Photo credit: Finn Mac Ginty flickr creative commons


By Jennifer Ferris

A proposed rule that would have kept cigarette smoke away from infants in foster care was tabled Wednesday during a meeting of the House Health Committee at the North Carolina General Assembly. This is the fourth time Rep. Tricia Cotham (D-Matthews) has proposed a rule to protect foster children from smoke, and the fourth time she has faced pushback by her fellow representatives.

Rep. Tricia Cotham (D-Matthews) Photo courtesy: NC General Assembly
Rep. Tricia Cotham (D-Matthews) Photo courtesy N.C. General Assembly

“While I believe the bill’s sponsors have the absolute best intentions,” said Rep. Nelson Dollar (R-Cary), “I really have serious, serious problems with this bill.”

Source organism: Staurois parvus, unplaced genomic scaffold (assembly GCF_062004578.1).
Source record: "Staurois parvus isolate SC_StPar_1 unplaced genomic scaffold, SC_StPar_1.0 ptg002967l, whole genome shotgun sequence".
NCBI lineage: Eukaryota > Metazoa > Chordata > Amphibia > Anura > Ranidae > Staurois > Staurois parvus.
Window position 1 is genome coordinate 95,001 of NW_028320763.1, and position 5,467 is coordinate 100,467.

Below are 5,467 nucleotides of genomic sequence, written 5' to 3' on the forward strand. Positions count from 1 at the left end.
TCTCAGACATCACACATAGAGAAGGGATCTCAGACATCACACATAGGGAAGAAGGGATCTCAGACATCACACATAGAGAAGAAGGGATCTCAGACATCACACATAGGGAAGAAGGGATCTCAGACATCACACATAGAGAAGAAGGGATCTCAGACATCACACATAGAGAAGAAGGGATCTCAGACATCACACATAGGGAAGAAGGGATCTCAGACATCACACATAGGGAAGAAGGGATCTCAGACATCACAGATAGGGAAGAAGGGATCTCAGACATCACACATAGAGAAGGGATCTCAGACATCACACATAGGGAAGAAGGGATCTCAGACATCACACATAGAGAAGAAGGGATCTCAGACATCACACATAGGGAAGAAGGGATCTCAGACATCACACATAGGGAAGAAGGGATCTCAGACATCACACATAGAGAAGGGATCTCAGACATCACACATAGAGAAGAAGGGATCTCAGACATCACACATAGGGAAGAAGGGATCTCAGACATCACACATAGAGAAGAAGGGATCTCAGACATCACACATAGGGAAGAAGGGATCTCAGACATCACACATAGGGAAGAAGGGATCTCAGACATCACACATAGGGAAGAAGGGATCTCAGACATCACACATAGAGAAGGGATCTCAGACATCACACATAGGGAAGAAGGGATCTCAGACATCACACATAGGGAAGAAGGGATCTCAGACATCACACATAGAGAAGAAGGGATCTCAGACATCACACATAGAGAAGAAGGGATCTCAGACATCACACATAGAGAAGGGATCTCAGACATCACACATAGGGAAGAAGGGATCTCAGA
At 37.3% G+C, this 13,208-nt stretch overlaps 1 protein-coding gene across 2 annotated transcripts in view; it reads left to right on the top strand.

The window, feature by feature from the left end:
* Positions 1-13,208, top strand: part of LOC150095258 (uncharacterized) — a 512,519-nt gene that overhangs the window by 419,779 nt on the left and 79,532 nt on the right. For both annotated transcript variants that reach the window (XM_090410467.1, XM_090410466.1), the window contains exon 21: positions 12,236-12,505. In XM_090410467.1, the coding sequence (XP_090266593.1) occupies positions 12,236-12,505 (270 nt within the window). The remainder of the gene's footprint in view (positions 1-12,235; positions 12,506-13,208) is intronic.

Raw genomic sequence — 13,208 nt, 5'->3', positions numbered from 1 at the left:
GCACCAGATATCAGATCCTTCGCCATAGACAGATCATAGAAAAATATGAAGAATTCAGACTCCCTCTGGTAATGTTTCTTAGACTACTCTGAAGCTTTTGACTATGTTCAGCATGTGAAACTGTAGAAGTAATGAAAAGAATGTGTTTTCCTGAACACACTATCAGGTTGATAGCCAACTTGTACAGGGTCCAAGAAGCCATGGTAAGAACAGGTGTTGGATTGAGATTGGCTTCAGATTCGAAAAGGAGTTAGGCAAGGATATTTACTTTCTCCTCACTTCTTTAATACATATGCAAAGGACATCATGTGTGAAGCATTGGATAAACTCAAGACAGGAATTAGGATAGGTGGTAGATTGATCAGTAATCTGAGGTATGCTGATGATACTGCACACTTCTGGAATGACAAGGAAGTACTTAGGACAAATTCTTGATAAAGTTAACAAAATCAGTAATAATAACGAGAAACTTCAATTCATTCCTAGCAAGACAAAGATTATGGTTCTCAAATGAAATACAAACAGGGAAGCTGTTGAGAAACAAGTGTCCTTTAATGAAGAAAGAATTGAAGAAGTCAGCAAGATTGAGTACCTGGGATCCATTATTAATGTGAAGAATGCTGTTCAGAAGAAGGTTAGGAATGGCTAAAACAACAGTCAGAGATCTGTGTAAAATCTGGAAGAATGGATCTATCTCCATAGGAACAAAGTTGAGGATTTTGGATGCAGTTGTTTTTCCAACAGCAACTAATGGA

Dollar said that a bill to limit tobacco-smoke exposure would also restrict parents’ freedom within their homes. He worried about how the state would regulate such a plan, and whether friends of the family or grandparents would also have their smoking habits restricted.

Some studies have connected exposure to smoke with Sudden Infant Death Syndrome.

Many foster children suffer from one or more health issues, with asthma or other disorders of the airway being common complaints. Cotham said she believes strongly that North Carolina should be the 19th state in the U.S. to restrict smoking near foster infants.

“We don’t allow prison guards to smoke because we don’t want inmates to breathe in smoke,” she said. “I think we should protect babies as well.”

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